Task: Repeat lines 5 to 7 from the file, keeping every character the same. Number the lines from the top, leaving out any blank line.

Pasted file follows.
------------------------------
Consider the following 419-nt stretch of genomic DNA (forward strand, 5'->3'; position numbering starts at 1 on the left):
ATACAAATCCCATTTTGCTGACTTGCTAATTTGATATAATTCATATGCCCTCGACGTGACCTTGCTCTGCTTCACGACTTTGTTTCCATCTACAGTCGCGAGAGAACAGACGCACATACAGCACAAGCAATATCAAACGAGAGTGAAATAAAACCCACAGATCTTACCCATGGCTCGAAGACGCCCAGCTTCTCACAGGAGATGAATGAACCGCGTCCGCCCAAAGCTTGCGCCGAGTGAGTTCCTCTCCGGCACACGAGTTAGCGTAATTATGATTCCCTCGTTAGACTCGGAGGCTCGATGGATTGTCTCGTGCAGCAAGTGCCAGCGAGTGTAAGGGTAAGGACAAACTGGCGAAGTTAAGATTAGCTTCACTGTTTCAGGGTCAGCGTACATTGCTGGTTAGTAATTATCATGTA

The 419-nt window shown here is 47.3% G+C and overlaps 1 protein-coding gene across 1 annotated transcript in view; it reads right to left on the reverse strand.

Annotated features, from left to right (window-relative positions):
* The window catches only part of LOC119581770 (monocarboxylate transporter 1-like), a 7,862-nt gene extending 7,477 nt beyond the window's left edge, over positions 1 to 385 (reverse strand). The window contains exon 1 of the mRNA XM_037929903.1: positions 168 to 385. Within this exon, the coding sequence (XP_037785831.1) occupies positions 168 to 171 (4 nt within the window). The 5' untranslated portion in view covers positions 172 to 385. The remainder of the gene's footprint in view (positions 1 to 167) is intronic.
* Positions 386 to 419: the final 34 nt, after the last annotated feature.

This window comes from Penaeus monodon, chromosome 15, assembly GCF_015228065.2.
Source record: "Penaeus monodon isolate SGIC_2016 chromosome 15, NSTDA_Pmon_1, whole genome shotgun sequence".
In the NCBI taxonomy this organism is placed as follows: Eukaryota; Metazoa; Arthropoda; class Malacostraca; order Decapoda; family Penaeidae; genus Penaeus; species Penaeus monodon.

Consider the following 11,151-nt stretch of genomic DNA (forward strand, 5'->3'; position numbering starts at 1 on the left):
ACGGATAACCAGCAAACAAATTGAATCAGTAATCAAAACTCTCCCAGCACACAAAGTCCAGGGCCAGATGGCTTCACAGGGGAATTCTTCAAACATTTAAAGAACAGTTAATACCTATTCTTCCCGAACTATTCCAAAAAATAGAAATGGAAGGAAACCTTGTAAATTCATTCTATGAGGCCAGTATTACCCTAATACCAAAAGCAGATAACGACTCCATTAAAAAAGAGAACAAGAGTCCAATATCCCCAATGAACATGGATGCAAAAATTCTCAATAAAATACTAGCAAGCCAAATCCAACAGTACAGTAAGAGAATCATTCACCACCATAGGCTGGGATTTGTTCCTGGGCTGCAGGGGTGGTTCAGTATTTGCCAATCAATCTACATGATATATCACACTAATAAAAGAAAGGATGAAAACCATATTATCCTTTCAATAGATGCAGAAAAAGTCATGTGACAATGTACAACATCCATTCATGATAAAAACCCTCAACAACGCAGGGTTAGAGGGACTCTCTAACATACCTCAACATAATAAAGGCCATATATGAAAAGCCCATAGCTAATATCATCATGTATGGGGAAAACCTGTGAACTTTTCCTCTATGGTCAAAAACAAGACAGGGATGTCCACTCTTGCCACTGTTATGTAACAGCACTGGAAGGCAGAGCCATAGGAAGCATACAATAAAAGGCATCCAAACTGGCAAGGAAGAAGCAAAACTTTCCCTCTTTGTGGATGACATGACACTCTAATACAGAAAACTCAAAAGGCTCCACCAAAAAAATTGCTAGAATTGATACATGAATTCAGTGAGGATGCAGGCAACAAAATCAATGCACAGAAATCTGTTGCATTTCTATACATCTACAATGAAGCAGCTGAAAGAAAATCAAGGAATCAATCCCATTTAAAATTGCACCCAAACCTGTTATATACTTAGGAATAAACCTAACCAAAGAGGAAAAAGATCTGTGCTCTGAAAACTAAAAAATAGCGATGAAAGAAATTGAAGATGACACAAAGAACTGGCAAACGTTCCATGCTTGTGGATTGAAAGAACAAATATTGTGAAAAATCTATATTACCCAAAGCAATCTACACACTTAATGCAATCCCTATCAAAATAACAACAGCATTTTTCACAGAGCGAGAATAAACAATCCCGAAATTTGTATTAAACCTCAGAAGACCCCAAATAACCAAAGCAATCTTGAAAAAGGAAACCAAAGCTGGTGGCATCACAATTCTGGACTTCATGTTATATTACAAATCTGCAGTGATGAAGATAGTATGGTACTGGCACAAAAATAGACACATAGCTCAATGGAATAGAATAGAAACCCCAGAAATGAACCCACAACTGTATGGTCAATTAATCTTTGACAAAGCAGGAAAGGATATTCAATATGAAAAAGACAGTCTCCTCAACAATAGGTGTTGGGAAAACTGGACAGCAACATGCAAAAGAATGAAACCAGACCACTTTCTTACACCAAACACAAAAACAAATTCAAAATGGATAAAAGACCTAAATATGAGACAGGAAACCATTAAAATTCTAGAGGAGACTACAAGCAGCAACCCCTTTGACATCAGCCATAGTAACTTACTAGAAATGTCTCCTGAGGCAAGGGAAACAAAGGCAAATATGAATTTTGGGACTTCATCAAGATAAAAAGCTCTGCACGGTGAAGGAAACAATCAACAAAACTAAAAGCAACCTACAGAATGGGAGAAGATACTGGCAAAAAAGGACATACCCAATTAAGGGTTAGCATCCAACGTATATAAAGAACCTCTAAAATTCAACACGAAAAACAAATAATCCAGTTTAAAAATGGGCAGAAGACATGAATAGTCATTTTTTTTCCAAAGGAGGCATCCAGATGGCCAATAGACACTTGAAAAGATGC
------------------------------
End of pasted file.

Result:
* The window catches only part of LOC119581770 (monocarboxylate transporter 1-like), a 7,862-nt gene extending 7,477 nt beyond the window's left edge, over positions 1 to 385 (reverse strand). The window contains exon 1 of the mRNA XM_037929903.1: positions 168 to 385. Within this exon, the coding sequence (XP_037785831.1) occupies positions 168 to 171 (4 nt within the window). The 5' untranslated portion in view covers positions 172 to 385. The remainder of the gene's footprint in view (positions 1 to 167) is intronic.
* Positions 386 to 419: the final 34 nt, after the last annotated feature.

This window comes from Penaeus monodon, chromosome 15, assembly GCF_015228065.2.